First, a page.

- Locating Paradise in the Post–Civil Rights Era:Toni Morrison and Critical Race Theory
Home is not a little thing.Toni Morrison, Paradise
This article attempts to "locate" Toni Morrison's Paradisein the post-civil rights era by identifying its place within contemporary discussions about African American culture and the civil rights movement's legacy. Paradise is but one instance of an ongoing conversation among critical race theorists about the possibility of social, cultural, and legal reform. In the twenty-eight-year period between the publication of The Bluest Eye (1970) and Paradise (1998), the civil rights movement declined as a contemporary social force. By the early 1980s, critical race theory emerged and began "uncover[ing] the ongoing dynamics of racialized power, and its embeddedness in practices and values which have been shorn of any explicit, formal manifestation of racism" (Crenshaw et al. xxix). The 1990s brought groundbreaking books that developed critical race theory and blurred disciplinary boundaries to demonstrate how discursive spheres have been racialized, gendered, classed, and sexed (Bell, Delgado, Guinier, hooks and West, and Williams). Due to its engagement with critical race theory, Morrison's novel translates paradise from a universalized concept that transcends race, class, nation, and gender toward a smaller, more local, and more "manageable" version.
Paradise exemplifies and contributes to these new discourses on race and otherness by narrating the complementary histories of an all-black town (named Ruby) in rural Oklahoma and the nearby [End Page 276] convent that became a refuge for young women. The stories ultimately come together at the conclusion of the civil rights movement when the men of Ruby attack the "Convent Women" to drive them off and/or kill them. Through these interwoven stories, Morrison describes how the idealization of whiteness haunts the Convent and Ruby (spaces seemingly free from racism and white people), and how racial identity is always gendered and gender identity always raced.1 By situating the novel in the late 1960s and early 1970s, Morrison captures the shift from the civil rights movement to the post-civil rights era, in which the realities of racial integration and gender equality, as putative paradises, were first being examined. Morrison insists that there can be no simple escape from the effects of race, racism, gender, and sexism without some sort of decolonization.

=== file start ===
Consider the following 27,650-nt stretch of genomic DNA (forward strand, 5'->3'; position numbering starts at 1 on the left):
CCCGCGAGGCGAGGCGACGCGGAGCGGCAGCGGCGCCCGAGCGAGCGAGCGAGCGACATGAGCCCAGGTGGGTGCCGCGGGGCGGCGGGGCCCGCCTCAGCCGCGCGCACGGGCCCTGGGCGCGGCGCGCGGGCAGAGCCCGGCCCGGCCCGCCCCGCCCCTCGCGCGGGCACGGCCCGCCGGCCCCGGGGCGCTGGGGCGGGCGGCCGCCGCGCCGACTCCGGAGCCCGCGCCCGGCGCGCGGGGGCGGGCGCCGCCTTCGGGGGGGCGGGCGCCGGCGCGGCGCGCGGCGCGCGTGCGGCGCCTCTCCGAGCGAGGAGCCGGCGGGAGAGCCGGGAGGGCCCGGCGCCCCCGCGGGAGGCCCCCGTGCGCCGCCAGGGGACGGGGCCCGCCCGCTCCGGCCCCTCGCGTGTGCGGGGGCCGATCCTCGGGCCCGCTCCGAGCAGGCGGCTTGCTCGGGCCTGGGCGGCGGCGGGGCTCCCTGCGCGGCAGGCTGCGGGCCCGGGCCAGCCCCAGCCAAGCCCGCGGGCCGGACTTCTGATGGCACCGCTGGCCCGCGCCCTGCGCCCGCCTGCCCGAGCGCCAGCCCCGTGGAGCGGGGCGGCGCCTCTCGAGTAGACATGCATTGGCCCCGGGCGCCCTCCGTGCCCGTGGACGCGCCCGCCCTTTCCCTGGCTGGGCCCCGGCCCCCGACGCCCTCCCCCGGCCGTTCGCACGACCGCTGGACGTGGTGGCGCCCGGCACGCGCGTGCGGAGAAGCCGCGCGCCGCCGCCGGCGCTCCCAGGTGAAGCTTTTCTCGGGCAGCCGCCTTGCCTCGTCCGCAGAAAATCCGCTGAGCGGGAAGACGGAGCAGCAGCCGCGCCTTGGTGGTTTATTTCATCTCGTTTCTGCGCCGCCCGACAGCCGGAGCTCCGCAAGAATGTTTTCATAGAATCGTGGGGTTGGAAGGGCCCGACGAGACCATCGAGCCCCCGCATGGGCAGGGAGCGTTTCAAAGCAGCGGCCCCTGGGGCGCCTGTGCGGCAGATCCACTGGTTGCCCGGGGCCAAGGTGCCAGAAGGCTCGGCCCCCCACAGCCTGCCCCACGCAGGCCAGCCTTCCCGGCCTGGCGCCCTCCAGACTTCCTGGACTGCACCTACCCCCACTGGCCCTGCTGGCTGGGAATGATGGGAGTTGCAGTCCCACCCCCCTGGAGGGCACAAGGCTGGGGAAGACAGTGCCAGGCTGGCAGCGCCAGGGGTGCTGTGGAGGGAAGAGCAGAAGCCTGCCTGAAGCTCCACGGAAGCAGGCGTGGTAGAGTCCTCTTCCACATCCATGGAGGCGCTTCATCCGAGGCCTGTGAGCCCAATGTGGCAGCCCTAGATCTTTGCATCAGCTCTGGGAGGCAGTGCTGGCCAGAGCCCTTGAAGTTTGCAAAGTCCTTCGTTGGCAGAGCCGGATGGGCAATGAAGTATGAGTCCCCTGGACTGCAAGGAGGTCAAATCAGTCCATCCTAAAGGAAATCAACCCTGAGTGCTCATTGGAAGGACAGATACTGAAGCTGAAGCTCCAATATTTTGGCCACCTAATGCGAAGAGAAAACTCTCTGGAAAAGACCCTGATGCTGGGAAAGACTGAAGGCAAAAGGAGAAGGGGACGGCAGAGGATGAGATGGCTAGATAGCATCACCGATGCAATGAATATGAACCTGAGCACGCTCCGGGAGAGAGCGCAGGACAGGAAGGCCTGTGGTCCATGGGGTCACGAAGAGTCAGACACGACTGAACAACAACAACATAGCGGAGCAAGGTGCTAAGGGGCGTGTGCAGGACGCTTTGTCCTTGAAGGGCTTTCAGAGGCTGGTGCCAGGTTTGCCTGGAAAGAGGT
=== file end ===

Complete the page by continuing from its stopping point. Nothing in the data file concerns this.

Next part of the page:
In Paradise, Morrison portrays how African Americans have houses, but not homes. Haven, this group's first settlement, and then Ruby fail to live up to their names because racist and sexist ideologies do not respect the borders established by the townspeople. These communities based on a utopian ideal are not homes because the racial ideologies that the inhabitants of Ruby sought to escape follow them within their hearts and minds. As in much of Morrison's work, racist ideologies transform "domestic" sites into racialized spaces due to the racism and sexism built into their foundations. Paradise thus testifies to the difficulties of building a real home within the racialized soil of the United States.
In her nonfiction writings, Morrison has explored how an unspoken African American presence haunts American literature [End Page 277] ("Unspeakable Things" 210, 212). Thus the very foundation of Morrison's fiction, the discipline of literature, is marked by racialization. These racializations come to shape how scholars and students understand literary texts, including her own. Morrison has argued that "[f]or the most part, the literature of the United States has taken as its concern the architecture of a new white man" (Playing in the Dark 14-15). Her interrogation of literature's foundations suggests that perhaps other disciplinary tools, methods, and concerns may be useful in uncovering the effects of literature. To do justice to Paradise, students of Morrison must not use the tools of the literary tradition to limit the meaning of her work. While at work on Paradise, Morrison stated in a speech that "[i]n the novel I am now writing, I am trying first to enunciate and then eclipse the racial gaze altogether" ("Home" 9). In that same speech, she characterized her entire oeuvre as seeking a way "to convert a racist house into a race-specific yet nonracist home" ("Home...